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January 19, 2015

Fantasy Players to Target

Second Basemen

by BP Fantasy Staff

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You know the drill by now. We suggest acquiring these five second basemen in your fantasy baseballing leagues this season.

Howie Kendrick, Dodgers
Howie Kendrick is my kind of player to target because he gets undervalued in fantasy baseball for a lot of the usual reasons. When we think of a top-ten second baseman, we imagine a player who either gives us 20-plus home runs or 20-plus stolen bases. What we do not think of is a player who provides the bulk of his value through plus runs scored and plus runs batted in, while being slightly above average in the sexier (home runs and stolen bases) categories and batting average.

Now, I get it: there is sound logic behind taking high stolen base and home run players (because those numbers are better predictors of future success than runs and RBI), but while this logic continues to spread among fantasy baseballers, players like Kendrick are becoming underrated. By “players like Kendrick,” I mean players whose skills drive repeatable success in accumulating bases. hile Kendrick never became the batting champion many predicted when he broke into the league, his hit tool allows him to provide a .280-plus AVG and 120 to 160 combined runs and RBI. Additionally, Kendrick has provided 19-plus combined home runs and stolen bases each of the last six seasons (every season he received at least 400 plate appearances).

All in all, by providing consistent fantasy production in a somewhat unusual way, Kendrick tends to be undervalued, especially because we are no longer dreaming on his upside. Combine this with Kendrick moving to a better park (at least for power) and I will be happy to take him this year. In case you have any additional doubts, I leave you with this plus-plus smile. —Jeff Quinton

Rougned Odor, Rangers
While Odor’s name and numbers might not jump off the page for those in mixed leagues, AL-only players know he had a significant impact once he was called up in May of last year. Odor played in 114 games at the major league level and tallied just 417 plate appearances on his way to earning $11 in AL-only leagues, according to valuation expert Mike Gianella. As of this writing, Odor is in line to start at second base in Texas, though he may face competition for playing time from Luis Sardinas and Jurickson Profar as the season goes along. It’s still fairly safe to assume he’ll see more plate appearances this year than last.

Odor is a very advanced player for his age as he’s still about two weeks away from his first legal drink. He made the jump to the majors after just 62 games above Single-A, all of which came at Double-A, where he ended 2013 and started 2014. Odor hit above .300 while also stealing 32 bases in 42 attempts between the two levels in 2013, but these skills failed to translate to the majors initially. Twenty-seven of those steals came at the High-A level, and he’s not exactly what you’d call a burner on the bases despite his seven triples in the majors last year. Odor stole just four bases in 11 attempts in the majors last year. He has decent speed and enough instincts to swipe double-digit bags in a full season of playing time, but his aggressiveness will also get him caught a handful of times.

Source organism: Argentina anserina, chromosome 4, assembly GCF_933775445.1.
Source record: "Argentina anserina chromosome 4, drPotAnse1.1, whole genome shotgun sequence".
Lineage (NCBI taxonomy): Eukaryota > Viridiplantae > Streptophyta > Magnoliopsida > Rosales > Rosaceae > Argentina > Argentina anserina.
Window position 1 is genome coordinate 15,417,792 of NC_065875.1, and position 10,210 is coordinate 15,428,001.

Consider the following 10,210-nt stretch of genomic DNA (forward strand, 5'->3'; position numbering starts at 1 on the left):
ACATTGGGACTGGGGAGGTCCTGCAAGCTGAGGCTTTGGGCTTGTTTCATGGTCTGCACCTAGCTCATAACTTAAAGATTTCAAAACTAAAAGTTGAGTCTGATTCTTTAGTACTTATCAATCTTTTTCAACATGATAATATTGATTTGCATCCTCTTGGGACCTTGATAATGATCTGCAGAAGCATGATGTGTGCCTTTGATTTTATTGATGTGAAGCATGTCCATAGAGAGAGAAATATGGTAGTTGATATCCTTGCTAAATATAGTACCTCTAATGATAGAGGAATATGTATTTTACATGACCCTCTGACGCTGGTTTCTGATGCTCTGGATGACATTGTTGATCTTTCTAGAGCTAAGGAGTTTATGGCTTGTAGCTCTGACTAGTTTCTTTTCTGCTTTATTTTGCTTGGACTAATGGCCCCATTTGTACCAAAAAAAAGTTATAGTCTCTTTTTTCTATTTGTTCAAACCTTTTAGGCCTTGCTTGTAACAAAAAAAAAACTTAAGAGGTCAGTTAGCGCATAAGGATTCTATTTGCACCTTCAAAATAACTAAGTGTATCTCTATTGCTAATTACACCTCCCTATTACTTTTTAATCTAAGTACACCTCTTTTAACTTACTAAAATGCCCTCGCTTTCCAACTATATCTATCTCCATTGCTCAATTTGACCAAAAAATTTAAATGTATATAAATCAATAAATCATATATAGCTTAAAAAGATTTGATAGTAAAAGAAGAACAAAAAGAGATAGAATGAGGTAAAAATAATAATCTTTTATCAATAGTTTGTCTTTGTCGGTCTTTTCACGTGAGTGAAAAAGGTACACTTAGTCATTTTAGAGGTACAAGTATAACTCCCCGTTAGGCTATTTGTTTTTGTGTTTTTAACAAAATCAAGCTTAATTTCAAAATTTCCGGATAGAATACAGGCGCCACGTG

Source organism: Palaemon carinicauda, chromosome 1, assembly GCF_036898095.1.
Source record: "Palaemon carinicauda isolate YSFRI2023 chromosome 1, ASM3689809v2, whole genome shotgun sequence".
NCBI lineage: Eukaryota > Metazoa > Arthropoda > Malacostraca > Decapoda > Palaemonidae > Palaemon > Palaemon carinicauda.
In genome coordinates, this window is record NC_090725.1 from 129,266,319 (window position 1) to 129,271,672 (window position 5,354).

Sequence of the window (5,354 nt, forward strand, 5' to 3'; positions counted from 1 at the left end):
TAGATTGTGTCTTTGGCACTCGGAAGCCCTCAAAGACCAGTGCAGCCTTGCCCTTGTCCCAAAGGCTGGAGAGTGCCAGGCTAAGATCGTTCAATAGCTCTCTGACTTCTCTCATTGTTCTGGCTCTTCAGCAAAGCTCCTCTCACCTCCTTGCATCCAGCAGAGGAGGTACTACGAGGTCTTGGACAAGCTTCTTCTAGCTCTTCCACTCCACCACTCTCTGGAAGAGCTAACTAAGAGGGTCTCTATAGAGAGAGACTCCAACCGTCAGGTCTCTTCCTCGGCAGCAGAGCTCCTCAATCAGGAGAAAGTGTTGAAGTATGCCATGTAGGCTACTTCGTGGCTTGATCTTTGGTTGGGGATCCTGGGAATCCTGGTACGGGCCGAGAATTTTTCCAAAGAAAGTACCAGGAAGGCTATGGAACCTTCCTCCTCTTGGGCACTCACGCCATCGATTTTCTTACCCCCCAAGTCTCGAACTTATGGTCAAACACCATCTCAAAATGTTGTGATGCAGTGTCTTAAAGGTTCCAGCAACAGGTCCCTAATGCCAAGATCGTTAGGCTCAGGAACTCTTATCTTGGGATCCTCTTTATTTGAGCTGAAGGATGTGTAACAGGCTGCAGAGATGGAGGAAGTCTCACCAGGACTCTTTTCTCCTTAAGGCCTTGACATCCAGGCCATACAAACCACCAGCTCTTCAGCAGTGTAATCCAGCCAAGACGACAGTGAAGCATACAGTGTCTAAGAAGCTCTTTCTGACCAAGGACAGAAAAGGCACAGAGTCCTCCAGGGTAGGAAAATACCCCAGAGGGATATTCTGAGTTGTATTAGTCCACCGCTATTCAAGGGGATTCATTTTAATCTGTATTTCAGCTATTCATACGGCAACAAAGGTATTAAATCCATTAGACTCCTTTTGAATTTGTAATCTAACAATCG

Odor carried value in AL-only leagues thanks in large part to his sneaky power (nine home runs, 48 RBI, 30 XBH, .142 ISO), but the key to him becoming a legitimate mixed league target will be his AVG. He posted a .259/.297/.402 triple slash line in the majors last year, but he’s hit for a better AVG in the minors and reports on him from that time saw a potential .300 hitter. Odor has a high-contact profile (17 percent strikeout rate last year) and with time his pitch recognition skills should help improve his walk rate (four percent) giving him a higher AVG floor. He’s not quite there yet, though, and that makes him better suited for your middle-infield spot or as a starter in deeper formats. In keeper leagues, Odor makes for a good buy-low candidate as he’ll be a complete player once he improves his average. —Nick Shlain

Martin Prado, Marlins
In terms of fantasy consistency and positional flexibility, few can match the value Prado has brought to his fantasy owners since he became a full-time regular back in 2009. While never a standout in any one category, Prado has provided consistent production in four of the five standard categories, and his career .340 OBP has made him a reliable option in OBP leagues. Over the past six seasons, Prado’s average season looks like this: 13 HR/74 RBI/64 Runs/.290 AVG. While not jaw-dropping numbers, this is the type of steady production you pray for from your fantasy MI, and it’s worth bumping up your sheet price on him a couple of ticks.

Prado will retain his second-base eligibility once again this season, which adds to his value, making him a top-15 player in mixed leagues at both 2B and 3B. Following an offseason trade, Prado will now take his services to South Florida, where he will replace Casey McGehee as the Marlins’ starting third baseman. The move to Miami could possibly drop his value in the eyes of some, but I believe Prado could be in for a big season with the Marlins. Miami has been aggressive in the offseason, and they have built themselves a sneaky-good offensive roster. Along with the acquisition of Prado, the Marlins added Dee Gordon to hit leadoff and Michael Morse to hit cleanup and protect Stanton. With Yelich and Ozuna taking additional strides at the plate last year, this lineup will score its share of runs.